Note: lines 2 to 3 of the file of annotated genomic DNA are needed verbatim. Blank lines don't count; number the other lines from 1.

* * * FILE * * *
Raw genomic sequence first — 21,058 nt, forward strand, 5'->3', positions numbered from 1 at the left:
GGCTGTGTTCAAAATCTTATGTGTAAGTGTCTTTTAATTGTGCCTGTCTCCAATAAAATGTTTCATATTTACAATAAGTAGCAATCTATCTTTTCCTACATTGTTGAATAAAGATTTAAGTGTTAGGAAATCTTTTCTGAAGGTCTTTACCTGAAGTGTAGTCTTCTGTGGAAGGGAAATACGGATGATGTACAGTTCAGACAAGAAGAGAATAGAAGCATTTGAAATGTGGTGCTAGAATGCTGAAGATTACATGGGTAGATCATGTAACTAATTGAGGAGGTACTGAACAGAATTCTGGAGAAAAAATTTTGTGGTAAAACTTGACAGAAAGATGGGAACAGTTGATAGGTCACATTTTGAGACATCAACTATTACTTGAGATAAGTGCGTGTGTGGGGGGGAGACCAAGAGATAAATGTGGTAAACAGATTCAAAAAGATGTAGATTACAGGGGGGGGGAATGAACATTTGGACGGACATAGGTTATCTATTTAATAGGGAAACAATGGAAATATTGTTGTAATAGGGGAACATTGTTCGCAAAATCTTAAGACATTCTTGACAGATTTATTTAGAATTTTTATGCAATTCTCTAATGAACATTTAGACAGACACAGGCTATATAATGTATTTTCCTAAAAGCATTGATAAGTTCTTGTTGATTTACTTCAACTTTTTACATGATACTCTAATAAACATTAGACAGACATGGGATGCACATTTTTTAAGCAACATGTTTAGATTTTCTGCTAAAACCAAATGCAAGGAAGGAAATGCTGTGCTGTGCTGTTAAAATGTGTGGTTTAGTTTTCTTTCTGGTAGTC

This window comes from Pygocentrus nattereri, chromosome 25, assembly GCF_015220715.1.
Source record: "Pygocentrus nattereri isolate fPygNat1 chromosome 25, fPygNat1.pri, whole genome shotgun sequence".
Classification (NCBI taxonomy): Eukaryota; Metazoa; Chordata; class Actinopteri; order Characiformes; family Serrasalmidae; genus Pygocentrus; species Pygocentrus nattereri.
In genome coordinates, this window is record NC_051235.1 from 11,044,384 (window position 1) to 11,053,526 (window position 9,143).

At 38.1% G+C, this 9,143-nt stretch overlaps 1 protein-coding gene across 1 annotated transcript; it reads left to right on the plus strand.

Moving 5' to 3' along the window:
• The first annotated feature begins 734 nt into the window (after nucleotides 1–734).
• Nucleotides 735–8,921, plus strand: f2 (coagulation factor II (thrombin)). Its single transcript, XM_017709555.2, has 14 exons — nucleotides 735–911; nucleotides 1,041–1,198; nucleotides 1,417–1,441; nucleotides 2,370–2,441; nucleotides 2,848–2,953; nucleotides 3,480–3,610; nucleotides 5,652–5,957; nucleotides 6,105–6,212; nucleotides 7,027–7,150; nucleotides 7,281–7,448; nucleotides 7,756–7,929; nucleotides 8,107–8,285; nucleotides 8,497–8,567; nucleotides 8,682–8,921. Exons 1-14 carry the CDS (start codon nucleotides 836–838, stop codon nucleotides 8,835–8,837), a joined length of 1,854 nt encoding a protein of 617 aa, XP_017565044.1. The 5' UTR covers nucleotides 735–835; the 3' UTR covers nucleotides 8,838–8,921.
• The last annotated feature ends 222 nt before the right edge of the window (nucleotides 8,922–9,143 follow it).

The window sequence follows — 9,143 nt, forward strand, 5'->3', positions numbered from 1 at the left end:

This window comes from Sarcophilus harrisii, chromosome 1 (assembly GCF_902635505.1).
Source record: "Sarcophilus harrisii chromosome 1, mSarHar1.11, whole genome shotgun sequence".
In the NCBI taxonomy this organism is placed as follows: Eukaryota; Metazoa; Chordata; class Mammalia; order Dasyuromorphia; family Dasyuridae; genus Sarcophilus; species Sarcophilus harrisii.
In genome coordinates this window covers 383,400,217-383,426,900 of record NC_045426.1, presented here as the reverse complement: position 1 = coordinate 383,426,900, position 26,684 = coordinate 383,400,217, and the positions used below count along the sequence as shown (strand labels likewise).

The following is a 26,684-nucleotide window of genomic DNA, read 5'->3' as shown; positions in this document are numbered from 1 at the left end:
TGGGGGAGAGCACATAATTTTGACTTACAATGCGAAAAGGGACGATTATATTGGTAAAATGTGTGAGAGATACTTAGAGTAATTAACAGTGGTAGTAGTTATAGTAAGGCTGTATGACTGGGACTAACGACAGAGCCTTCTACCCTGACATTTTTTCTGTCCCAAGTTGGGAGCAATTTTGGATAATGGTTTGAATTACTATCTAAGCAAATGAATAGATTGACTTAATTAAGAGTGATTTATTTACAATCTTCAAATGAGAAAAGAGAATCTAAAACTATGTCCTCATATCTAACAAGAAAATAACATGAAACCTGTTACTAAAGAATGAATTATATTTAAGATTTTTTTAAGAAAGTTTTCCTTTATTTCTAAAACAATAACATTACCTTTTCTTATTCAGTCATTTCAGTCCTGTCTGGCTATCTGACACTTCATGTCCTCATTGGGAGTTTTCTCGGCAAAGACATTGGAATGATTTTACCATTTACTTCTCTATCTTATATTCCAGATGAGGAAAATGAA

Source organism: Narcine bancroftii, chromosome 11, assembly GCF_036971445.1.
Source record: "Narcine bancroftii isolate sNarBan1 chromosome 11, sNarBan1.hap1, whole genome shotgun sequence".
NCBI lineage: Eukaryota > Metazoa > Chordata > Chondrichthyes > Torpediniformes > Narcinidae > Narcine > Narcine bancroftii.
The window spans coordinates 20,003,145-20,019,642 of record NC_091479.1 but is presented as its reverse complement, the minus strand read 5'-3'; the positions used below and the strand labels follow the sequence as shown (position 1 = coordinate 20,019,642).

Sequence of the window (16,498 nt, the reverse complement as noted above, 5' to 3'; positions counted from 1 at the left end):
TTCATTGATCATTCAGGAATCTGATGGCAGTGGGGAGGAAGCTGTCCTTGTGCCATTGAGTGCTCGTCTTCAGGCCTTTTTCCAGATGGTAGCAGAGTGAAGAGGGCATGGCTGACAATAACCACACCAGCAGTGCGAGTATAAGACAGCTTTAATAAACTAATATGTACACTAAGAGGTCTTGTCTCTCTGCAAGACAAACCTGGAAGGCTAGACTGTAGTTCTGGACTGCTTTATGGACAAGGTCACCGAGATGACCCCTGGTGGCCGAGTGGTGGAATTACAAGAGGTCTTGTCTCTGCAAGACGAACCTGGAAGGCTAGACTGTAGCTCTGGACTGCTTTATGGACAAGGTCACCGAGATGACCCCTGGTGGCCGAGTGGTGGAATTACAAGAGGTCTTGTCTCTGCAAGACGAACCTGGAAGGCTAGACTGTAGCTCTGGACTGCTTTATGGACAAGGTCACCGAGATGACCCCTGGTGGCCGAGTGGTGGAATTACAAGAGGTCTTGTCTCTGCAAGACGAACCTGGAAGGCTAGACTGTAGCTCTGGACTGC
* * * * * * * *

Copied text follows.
GGCTGTGTTCAAAATCTTATGTGTAAGTGTCTTTTAATTGTGCCTGTCTCCAATAAAATGTTTCATATTTACAATAAGTAGCAATCTATCTTTTCCTACATTGTTGAATAAAGATTTAAGTGTTAGGAAATCTTTTCTGAAGGTCTTTACCTGAAGTGTAGTCTTCTGTGGAAGGGAAATACGGATGATGTACAGTTCAGACAAGAAGAGAATAGAAGCATTTGAAATGTGGTGCTAGAATGCTGAAGATTACATGGGTAGATCATGTAACTAATTGAGGAGGTACTGAACAGAATTCTGGAGAAAAAATTTTGTGGTAAAACTTGACAGAAAGATGGGAACAGTTGATAGGTCACATTTTGAGACATCAACTATTACTTGAGATAAGTGCGTGTGTGGGGGGGAGACCAAGAGATAAATGTGGTAAACAGATTCAAAAAGATGTAGATTACAGGGGGGGGGAATGAACATTTGGACGGACATAGGTTATCTATTTAATAGGGAAACAATGGAAATATTGTTGTAATAGGGGAACATTGTTCGCAAAATCTTAAGACATTCTTGACAGATTTATTTAGAATTTTTATGCAATTCTCTAATGAACATTTAGACAGACACAGGCTATATAATGTATTTTCCTAAAAGCATTGATAAGTTCTTGTTGATTTACTTCAACTTTTTACATGATACTCTAATAAACATTAGACAGACATGGGATGCACATTTTTTAAGCAACATGTTTAGATTTTCTGCTAAAACCAAATGCAAGGAAGGAAATGCTGTGCTGTGCTGTTAAAATGTGTGGTTTAGTTTTCTTTCTGGTAGTC

This window comes from Pygocentrus nattereri, chromosome 25, assembly GCF_015220715.1.